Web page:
We look at the stories affecting travel to, from and around France this week.
1. Leave extra time if flying from certain airports this summer
Airports in France, the UK and across Europe are struggling to cope with holidaymaker traffic as post-Covid demand surges. As a result passengers are being advised to leave extra time to get through to their flight.
In general, affected airports are recommending that people arrive at least two to three hours before their flight, but warn against getting there too early, as this could create unnecessary queues.
Airports made “15-20% of staff” redundant when travel restrictions were preventing people from going abroad, and now are finding it difficult to recruit new employees to keep up with the swift recovery of the aviation sector.
“Forecasters did not expect such a strong air traffic recovery,” Thomas Juin of the Union des aéroports français told Ouest France this week. “In certain French airports, like Beauvais, the traffic will be even more intense than in 2019.
“We are observing a problem with understaffing on the ground, including security staff, handlers and shop assistants.
“The majority of airports, and in particular the bigger ones, are expecting that the quality of their passengers’ experience will inevitably be affected by this staff shortage.” Some flights could even be cancelled.
Aéroports de Paris is attempting to recruit 4,000 new staff members but many ex-airport employees have found new careers during the pandemic, opting for jobs which do not oblige them to work unsociable hours.
In addition, “security personnel”, for example, “require between three and five months of training and two rounds of state vetting.”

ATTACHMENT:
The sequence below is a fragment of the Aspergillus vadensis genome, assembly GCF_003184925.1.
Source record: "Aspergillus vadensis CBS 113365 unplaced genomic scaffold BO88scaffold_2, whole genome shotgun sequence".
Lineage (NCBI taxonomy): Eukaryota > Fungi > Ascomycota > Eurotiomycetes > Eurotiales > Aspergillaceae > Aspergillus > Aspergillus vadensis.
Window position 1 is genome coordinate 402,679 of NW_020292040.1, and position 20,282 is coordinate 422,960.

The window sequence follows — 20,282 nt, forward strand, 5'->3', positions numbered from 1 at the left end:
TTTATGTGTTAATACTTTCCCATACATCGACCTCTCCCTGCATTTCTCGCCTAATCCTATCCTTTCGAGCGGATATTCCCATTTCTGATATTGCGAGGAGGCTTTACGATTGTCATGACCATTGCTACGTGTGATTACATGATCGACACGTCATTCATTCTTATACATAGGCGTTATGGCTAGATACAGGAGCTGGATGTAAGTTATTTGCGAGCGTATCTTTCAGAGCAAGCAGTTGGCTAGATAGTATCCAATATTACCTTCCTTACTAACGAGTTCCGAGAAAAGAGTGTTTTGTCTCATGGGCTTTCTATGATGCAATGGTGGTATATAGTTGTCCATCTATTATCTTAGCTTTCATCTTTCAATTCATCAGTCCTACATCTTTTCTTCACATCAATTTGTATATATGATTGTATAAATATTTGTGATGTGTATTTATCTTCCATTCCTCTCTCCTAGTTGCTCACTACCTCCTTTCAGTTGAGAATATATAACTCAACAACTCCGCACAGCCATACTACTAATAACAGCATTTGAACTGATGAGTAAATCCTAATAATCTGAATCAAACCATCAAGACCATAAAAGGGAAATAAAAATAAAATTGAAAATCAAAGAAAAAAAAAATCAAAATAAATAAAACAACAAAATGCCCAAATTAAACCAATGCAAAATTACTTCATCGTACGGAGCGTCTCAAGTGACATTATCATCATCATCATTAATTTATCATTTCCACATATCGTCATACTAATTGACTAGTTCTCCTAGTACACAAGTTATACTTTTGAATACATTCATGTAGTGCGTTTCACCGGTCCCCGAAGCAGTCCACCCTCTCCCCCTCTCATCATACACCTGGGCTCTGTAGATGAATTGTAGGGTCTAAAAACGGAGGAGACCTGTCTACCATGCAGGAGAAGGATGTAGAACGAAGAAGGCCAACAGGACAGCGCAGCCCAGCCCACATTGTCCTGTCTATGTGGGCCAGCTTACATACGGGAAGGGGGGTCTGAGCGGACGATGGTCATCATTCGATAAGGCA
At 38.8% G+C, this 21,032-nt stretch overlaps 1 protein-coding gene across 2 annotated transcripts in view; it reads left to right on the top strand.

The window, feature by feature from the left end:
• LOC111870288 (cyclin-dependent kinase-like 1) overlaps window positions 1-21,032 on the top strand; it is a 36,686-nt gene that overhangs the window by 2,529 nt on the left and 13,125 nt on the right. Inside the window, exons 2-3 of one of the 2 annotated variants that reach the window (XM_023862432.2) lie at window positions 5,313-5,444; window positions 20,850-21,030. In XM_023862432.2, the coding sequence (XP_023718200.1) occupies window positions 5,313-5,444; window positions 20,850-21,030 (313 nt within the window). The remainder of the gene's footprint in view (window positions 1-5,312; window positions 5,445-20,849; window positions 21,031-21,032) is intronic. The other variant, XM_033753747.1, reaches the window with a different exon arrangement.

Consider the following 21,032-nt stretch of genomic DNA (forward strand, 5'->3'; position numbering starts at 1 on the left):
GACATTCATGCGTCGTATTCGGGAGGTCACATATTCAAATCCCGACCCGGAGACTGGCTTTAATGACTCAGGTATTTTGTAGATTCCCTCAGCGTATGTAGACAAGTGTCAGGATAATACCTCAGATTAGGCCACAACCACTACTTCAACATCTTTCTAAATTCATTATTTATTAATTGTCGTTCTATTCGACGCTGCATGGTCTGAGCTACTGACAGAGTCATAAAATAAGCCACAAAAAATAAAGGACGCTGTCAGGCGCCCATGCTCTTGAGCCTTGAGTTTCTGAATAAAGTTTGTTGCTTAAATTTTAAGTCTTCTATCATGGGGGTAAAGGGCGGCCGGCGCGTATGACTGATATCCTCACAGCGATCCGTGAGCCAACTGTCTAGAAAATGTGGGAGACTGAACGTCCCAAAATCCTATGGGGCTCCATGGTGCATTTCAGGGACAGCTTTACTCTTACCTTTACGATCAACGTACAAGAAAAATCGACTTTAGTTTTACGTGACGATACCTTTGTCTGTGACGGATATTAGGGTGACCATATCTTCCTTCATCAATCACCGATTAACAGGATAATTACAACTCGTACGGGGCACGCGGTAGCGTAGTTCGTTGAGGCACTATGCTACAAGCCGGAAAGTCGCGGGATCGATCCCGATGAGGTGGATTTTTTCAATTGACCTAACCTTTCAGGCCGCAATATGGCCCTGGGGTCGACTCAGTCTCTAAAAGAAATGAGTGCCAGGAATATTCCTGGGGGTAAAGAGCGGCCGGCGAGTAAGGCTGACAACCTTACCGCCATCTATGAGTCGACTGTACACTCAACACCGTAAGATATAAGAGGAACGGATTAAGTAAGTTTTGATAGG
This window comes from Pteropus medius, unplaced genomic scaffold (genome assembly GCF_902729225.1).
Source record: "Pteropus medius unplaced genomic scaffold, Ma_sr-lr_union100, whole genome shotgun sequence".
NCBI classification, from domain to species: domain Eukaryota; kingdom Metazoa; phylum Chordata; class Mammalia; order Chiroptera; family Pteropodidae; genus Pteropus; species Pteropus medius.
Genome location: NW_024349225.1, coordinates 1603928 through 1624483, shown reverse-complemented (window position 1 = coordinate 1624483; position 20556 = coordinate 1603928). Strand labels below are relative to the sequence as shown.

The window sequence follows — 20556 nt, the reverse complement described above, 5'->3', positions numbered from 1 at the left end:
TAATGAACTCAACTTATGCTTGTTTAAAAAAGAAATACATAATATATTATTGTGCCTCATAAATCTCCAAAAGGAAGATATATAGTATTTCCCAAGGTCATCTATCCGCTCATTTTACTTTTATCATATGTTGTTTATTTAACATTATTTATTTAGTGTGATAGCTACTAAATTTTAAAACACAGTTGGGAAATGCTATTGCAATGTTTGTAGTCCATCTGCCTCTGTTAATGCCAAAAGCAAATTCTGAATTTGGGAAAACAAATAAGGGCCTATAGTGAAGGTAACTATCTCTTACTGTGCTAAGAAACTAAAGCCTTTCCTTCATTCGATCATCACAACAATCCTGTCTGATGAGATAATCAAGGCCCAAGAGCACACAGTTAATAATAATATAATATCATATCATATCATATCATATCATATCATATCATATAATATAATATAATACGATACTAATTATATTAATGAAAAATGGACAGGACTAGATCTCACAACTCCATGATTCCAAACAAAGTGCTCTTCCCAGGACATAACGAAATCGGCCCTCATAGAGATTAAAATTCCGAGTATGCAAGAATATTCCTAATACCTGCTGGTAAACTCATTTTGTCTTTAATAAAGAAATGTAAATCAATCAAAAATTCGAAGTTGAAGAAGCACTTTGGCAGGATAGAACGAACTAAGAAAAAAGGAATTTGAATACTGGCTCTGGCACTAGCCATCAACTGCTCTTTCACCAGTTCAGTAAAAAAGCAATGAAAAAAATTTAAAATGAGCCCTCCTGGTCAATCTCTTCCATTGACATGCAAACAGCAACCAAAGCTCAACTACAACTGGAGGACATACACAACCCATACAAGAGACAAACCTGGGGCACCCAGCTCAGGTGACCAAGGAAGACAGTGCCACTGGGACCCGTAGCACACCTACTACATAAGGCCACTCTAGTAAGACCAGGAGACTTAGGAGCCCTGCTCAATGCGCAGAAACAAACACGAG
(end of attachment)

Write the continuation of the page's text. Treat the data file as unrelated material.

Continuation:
Problems have also been widely publicised at Birmingham, London Heathrow and Manchester Airports in the UK with queues stretching for hundreds of metres outside the doors of the latter, and people having to wait two hours to get through security.
Queue for security at @manairport now stretching outside the Terminal building. As a regular user of the airport, I could describe my experiences as of late, but I usually refrain from swearing on Twitter. pic.twitter.com/CuyY5ICOYI— Ryan Hoey (@RyanPHoey) May 9, 2022
Hundreds of people have reported having missed their plane to the UK media.
Manchester Airport is currently advising passengers to arrive three hours before their flight, while Birmingham and Gatwick are suggesting that they get to the airport as soon as their check-in opens.
In the Netherlands, KLM cancelled 70 flights to and from Amsterdam-Schipol on the first weekend in May because the airport was overwhelmed with the number of passengers.
2. Bordeaux cheapest major French city for public transport
A new study has rated major French cities according to how expensive their public transport systems are, finding that Bordeaux is the cheapest.
Maintenance service provider Distrelec looked at the price of a monthly public transport pass, a litre of fuel and a taxi fare per kilometre in France’s 10 biggest cities.
It found that Bordeaux is the cheapest, with a monthly pass costing €38, compared to €75 in Paris, which was the most expensive city.
Fuel was also cheaper in Bordeaux, at €1.95 per litre, while everywhere else it was €1.99-€2.
Lyon was the second-most expensive city in terms of public transport, with a pass costing €65. Then came Lille, Nantes and Toulouse.
Down at the bottom of the table were Montpellier and Nice, whose monthly passes were priced at €45 and €40 respectively.